Class 9: Relations, Finite Set Cardinality

### Schedule

This week you should finish reading MCS Chapter 4 (section 4.5) and Section 5.1. We will discuss Induction (Section 5.1) next class.

**Problem Set 4** is due **Friday at 6:29pm**. The
original version of Problem Set 4, Question 6, asked for a *function*,
when we really meant to ask for a *total function* (as we defined it
in class today, and the book defines it). The problem set is updated
now to specify this. If you already answered the original question,
you do not need to update your answer, just indicate clearly for which
questions the function you defined is partial. Sorry for the
confusion!

**Problem Set 5** (not yet posted) will be due Friday, 29 September.

**Exam 1** will be in-class on Thursday, 5 October. It will cover
Classes 1 - 11, Problem Sets 1 - 5, and MCS Chapters 1 - 5.

## Total and Partial Functions

A **function** is a mathematical datatype that associates elements from
one set, called the *domain*, with elements from another set, called a
*codomain*.

$$ f: \textrm{\em domain} \rightarrow \textrm{\em codomain} $$

If the function is *total*, every element of the domain has one
associated codomain element; if the function is *partial*, there may be
elements of the domain that do not have an associated codomain element.

## Relation Relationships

Definition review: **binary relation**, $R$, consists of a domain set,
$A$, and a codomain set, $B$, and a subset of $A \times B$ called the
*graph* of $R$.

For each statement below, give the name and at least one example.

- A binary relation where no element of $A$ has more than one outgoing edge:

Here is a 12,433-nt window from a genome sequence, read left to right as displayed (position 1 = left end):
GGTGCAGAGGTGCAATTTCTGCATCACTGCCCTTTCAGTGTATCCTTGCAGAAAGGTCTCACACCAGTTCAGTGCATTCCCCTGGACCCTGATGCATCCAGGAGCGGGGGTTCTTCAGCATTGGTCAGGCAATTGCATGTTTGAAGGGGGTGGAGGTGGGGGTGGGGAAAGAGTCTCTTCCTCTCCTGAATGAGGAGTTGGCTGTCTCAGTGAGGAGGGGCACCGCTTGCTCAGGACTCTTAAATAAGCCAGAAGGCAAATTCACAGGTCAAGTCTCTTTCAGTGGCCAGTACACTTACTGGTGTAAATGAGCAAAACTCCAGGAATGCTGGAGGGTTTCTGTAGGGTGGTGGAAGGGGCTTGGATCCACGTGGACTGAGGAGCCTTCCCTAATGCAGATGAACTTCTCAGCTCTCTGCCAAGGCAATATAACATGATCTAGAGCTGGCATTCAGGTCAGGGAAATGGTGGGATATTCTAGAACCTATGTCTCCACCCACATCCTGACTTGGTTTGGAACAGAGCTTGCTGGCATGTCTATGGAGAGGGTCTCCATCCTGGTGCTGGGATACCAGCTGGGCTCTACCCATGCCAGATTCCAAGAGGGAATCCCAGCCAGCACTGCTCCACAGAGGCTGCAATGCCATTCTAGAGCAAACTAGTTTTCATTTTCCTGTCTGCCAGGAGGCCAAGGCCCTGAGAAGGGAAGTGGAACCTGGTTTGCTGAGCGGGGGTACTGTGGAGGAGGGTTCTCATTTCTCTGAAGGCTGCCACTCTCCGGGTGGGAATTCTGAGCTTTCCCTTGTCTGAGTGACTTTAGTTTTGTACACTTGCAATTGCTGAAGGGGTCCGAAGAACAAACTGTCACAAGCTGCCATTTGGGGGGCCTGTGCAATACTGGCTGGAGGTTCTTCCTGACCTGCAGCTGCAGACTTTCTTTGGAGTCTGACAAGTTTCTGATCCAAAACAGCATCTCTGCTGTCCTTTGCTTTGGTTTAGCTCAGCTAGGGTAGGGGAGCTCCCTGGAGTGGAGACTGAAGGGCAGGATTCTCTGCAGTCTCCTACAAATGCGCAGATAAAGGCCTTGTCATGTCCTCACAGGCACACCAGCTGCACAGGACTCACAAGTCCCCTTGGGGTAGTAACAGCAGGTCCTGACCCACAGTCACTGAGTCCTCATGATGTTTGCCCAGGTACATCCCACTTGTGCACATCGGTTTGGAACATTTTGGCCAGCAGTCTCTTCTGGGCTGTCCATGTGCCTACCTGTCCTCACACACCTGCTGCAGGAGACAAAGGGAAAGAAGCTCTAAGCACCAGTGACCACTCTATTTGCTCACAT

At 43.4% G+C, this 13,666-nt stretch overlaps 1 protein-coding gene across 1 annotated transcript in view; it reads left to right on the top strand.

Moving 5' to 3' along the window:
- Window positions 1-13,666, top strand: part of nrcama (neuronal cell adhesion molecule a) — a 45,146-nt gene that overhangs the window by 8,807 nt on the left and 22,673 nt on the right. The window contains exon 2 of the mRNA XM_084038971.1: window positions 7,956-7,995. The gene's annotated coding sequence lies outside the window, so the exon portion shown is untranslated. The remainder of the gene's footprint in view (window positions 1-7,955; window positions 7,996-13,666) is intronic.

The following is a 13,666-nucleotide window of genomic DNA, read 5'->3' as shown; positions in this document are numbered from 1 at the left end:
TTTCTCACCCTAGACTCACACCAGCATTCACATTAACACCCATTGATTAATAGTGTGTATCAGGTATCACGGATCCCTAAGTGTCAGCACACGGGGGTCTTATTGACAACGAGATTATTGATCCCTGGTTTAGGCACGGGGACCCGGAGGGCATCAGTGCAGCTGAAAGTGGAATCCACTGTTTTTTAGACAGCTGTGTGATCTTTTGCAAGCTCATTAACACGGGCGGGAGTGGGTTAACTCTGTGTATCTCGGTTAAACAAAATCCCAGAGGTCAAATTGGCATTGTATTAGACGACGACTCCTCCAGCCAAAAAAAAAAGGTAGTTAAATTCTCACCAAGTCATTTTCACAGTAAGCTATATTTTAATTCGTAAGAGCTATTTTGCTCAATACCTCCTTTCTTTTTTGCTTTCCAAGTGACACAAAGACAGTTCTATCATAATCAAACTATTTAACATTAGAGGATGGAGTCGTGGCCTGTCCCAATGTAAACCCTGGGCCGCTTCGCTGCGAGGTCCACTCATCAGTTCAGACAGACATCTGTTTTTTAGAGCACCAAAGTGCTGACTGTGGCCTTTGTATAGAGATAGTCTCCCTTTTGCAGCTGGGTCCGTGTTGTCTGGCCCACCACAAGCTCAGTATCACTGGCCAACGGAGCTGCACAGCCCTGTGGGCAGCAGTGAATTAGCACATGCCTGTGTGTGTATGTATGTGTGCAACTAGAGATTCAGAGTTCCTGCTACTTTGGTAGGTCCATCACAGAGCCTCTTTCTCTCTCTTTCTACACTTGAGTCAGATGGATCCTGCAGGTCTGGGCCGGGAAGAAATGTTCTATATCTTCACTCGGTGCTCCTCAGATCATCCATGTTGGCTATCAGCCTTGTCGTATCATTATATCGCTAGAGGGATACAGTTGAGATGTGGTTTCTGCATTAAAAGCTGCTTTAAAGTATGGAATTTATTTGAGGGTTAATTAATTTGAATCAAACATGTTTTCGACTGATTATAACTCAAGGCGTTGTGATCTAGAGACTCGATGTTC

##

- A binary relation where every element of $A$ has exactly one outgoing edge:

##

- A binary relation where every element of $B$ has exactly one incoming edge:

##

- A binary relation where every element of $A$ has exactly one outgoing edge and every element of $B$ has exactly one incoming edge:

##

If there exists a *bijective* relation between $S$ and $T$ defined by the graph $G$ which of these *must* be true:

a. there exists some *injective* relation between $S$ and $T$.
b. there exists some *bijective* relation between $T$ and $S$.
c. there exists a *total* function, $f: S \rightarrow T$.
d. $S - T = \emptyset$.
e. the number of elements of $S$ is equal to the number of elements of $T$.
f. $G - (S \times T) = \emptyset$.
g. $(S \times T) - G = \emptyset$.
h. $(S \times T) - G \neq \emptyset$.

# Relation Practice

The *inverse* of a relation $R: A \rightarrow B, G \subseteq A \times B$ is defined by reversing all the arrows:
$$
R^{-1}: B \rightarrow A, G^{-1} \subseteq B \times A
$$

$$ (b, a) \in G^{-1} \iff \fillin\fillin\fillin\fillin $$

What does it mean if $R \equiv R^{-1}$?

# Set Cardinality

**Finite Cardinality.** The book’s definition is: ``If $A$ is a finite set, the *cardinality* of
$A$, written $|A|$, is the number of elements in $A$.”

Does this definition require adding a new fundamental set operation, or is it meaningful with just the set operations we have defined?

**Alternate definition:** The *cardinality* of the set $$ N_k = { n |
n \in \mathbb{N} \wedge n < k } $$ is $k$. (Next class, we’ll use
this to define the *cardinality* of any set. You should be able to
figure out how to do this on your own with what you know now.)